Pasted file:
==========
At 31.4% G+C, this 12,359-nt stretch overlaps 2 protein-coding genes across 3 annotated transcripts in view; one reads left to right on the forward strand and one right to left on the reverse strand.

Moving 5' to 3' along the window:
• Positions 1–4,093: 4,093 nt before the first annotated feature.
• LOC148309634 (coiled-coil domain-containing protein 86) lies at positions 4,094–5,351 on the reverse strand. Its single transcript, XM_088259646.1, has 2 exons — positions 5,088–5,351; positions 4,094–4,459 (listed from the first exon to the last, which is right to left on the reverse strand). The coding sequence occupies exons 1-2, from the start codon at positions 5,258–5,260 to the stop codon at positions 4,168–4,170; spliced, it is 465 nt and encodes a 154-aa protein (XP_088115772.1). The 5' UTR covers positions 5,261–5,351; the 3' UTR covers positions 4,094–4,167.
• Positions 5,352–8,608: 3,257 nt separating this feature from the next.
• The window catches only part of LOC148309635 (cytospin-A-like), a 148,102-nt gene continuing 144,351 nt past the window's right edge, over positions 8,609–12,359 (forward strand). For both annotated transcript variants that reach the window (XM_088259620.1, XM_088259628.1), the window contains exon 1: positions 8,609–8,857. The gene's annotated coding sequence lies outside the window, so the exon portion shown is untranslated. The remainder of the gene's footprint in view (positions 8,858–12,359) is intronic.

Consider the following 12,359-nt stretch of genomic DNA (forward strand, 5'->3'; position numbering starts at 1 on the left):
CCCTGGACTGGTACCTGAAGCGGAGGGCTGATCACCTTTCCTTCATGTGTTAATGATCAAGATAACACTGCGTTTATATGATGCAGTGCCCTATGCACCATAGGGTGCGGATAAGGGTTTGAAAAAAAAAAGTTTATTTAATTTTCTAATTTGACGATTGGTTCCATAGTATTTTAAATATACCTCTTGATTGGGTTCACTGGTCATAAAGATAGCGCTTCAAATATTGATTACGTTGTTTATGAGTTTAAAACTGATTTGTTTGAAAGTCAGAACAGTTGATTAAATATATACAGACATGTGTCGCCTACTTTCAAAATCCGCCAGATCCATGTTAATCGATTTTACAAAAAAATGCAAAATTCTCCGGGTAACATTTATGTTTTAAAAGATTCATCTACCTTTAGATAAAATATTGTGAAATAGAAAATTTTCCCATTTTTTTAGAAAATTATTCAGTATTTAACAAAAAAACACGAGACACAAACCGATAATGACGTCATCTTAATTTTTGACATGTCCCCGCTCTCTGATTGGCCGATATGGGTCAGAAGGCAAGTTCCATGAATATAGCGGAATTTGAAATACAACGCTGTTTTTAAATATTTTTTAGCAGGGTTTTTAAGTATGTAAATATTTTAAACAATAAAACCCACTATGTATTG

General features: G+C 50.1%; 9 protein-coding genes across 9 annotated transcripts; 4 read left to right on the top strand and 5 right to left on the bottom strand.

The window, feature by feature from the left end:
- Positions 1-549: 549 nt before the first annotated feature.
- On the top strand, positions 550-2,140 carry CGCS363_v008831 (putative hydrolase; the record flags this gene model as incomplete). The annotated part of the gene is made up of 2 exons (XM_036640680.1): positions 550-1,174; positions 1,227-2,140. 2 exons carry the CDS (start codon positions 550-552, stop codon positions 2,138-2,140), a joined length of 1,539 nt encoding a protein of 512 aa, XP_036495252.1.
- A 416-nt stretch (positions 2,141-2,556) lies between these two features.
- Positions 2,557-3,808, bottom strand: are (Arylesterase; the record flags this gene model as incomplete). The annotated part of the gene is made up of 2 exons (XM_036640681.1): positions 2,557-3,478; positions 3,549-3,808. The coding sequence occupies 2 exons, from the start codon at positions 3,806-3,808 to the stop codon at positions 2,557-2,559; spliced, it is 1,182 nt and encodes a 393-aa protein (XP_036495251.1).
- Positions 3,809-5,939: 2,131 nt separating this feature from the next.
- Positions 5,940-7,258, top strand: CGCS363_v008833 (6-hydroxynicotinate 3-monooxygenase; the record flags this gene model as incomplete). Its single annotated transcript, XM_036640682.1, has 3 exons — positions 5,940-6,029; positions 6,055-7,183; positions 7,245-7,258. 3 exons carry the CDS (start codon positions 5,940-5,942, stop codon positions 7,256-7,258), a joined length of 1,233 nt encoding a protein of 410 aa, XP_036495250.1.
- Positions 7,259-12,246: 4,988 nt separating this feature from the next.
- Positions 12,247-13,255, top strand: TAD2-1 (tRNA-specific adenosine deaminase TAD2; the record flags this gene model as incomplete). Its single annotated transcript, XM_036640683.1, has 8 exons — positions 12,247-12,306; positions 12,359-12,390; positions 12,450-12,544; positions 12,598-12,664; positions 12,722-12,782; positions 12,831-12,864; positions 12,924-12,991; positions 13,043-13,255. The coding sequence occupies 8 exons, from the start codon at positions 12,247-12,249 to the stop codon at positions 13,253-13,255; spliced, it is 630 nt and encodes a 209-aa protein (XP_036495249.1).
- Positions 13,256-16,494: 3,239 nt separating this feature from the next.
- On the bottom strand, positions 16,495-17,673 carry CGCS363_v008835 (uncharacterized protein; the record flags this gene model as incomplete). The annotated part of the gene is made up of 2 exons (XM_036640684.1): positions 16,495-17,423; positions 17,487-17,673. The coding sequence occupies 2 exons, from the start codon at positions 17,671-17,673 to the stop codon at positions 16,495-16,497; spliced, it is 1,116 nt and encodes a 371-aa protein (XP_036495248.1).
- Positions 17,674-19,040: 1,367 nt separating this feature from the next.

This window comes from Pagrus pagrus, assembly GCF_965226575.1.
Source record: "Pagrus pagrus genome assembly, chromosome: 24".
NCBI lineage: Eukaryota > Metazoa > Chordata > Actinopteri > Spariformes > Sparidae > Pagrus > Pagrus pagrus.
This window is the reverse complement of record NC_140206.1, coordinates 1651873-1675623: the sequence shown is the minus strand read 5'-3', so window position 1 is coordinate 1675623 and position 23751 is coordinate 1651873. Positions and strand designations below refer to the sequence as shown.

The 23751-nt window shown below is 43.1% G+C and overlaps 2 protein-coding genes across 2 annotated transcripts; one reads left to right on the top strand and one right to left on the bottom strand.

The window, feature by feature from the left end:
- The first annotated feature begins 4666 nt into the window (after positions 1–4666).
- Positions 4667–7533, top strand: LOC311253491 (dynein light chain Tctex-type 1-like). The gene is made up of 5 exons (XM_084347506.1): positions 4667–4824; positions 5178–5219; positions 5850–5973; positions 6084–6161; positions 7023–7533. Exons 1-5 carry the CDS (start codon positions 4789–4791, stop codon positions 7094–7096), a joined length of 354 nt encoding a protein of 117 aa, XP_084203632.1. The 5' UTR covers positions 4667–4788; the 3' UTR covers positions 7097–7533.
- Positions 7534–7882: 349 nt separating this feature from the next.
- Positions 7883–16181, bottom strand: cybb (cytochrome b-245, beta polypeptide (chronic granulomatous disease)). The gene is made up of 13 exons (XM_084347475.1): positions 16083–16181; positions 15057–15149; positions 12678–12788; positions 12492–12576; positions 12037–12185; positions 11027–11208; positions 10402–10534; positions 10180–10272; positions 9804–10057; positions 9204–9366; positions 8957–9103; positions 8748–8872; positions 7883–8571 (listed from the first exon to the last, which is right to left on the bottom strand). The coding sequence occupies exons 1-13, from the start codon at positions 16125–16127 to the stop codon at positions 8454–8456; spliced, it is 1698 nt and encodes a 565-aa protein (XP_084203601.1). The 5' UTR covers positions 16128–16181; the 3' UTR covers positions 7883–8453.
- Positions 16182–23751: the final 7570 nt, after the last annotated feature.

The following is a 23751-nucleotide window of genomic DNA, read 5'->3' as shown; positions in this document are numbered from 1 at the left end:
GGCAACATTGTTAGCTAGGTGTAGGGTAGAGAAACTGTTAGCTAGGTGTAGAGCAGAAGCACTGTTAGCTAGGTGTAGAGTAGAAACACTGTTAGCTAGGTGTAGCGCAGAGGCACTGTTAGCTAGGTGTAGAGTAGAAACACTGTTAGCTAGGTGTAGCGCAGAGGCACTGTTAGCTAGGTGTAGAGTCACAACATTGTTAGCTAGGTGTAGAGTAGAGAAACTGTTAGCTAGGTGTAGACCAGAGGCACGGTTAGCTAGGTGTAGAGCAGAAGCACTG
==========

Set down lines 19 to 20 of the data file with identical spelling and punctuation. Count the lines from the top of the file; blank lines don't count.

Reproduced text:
- Positions 13,256-16,494: 3,239 nt separating this feature from the next.
- On the bottom strand, positions 16,495-17,673 carry CGCS363_v008835 (uncharacterized protein; the record flags this gene model as incomplete). The annotated part of the gene is made up of 2 exons (XM_036640684.1): positions 16,495-17,423; positions 17,487-17,673. The coding sequence occupies 2 exons, from the start codon at positions 17,671-17,673 to the stop codon at positions 16,495-16,497; spliced, it is 1,116 nt and encodes a 371-aa protein (XP_036495248.1).